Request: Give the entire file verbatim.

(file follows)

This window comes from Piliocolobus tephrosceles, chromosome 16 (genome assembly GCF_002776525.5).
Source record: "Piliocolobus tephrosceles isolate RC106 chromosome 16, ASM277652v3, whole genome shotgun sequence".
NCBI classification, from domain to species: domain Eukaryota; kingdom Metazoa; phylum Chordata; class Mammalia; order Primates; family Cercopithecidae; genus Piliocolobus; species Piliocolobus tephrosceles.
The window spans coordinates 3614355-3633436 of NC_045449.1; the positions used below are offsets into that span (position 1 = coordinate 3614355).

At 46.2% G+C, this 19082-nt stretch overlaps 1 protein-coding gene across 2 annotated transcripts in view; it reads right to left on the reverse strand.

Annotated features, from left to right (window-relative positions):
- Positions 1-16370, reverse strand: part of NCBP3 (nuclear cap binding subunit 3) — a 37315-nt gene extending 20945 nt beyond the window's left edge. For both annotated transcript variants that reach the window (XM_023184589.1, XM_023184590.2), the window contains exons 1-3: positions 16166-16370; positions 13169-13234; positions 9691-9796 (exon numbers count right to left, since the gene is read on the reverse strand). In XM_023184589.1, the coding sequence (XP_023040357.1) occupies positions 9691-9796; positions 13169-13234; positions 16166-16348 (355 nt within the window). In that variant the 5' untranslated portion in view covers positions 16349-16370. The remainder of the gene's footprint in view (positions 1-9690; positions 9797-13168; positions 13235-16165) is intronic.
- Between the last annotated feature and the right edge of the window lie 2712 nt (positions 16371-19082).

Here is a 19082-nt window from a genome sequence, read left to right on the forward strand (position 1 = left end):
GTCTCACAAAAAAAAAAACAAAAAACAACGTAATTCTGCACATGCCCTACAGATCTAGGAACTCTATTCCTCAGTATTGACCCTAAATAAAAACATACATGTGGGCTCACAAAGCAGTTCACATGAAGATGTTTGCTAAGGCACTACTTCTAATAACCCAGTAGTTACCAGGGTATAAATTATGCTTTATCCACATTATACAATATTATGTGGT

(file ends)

This window comes from Piliocolobus tephrosceles, chromosome 16 (genome assembly GCF_002776525.5).
Source record: "Piliocolobus tephrosceles isolate RC106 chromosome 16, ASM277652v3, whole genome shotgun sequence".
NCBI classification, from domain to species: domain Eukaryota; kingdom Metazoa; phylum Chordata; class Mammalia; order Primates; family Cercopithecidae; genus Piliocolobus; species Piliocolobus tephrosceles.
The window spans coordinates 3614355-3633436 of NC_045449.1; the positions used below are offsets into that span (position 1 = coordinate 3614355).

At 46.2% G+C, this 19082-nt stretch overlaps 1 protein-coding gene across 2 annotated transcripts in view; it reads right to left on the reverse strand.

Annotated features, from left to right (window-relative positions):
- Positions 1-16370, reverse strand: part of NCBP3 (nuclear cap binding subunit 3) — a 37315-nt gene extending 20945 nt beyond the window's left edge. For both annotated transcript variants that reach the window (XM_023184589.1, XM_023184590.2), the window contains exons 1-3: positions 16166-16370; positions 13169-13234; positions 9691-9796 (exon numbers count right to left, since the gene is read on the reverse strand). In XM_023184589.1, the coding sequence (XP_023040357.1) occupies positions 9691-9796; positions 13169-13234; positions 16166-16348 (355 nt within the window). In that variant the 5' untranslated portion in view covers positions 16349-16370. The remainder of the gene's footprint in view (positions 1-9690; positions 9797-13168; positions 13235-16165) is intronic.
- Between the last annotated feature and the right edge of the window lie 2712 nt (positions 16371-19082).

Here is a 19082-nt window from a genome sequence, read left to right on the forward strand (position 1 = left end):
GTCTCACAAAAAAAAAAACAAAAAACAACGTAATTCTGCACATGCCCTACAGATCTAGGAACTCTATTCCTCAGTATTGACCCTAAATAAAAACATACATGTGGGCTCACAAAGCAGTTCACATGAAGATGTTTGCTAAGGCACTACTTCTAATAACCCAGTAGTTACCAGGGTATAAATTATGCTTTATCCACATTATACAATATTATGTGGT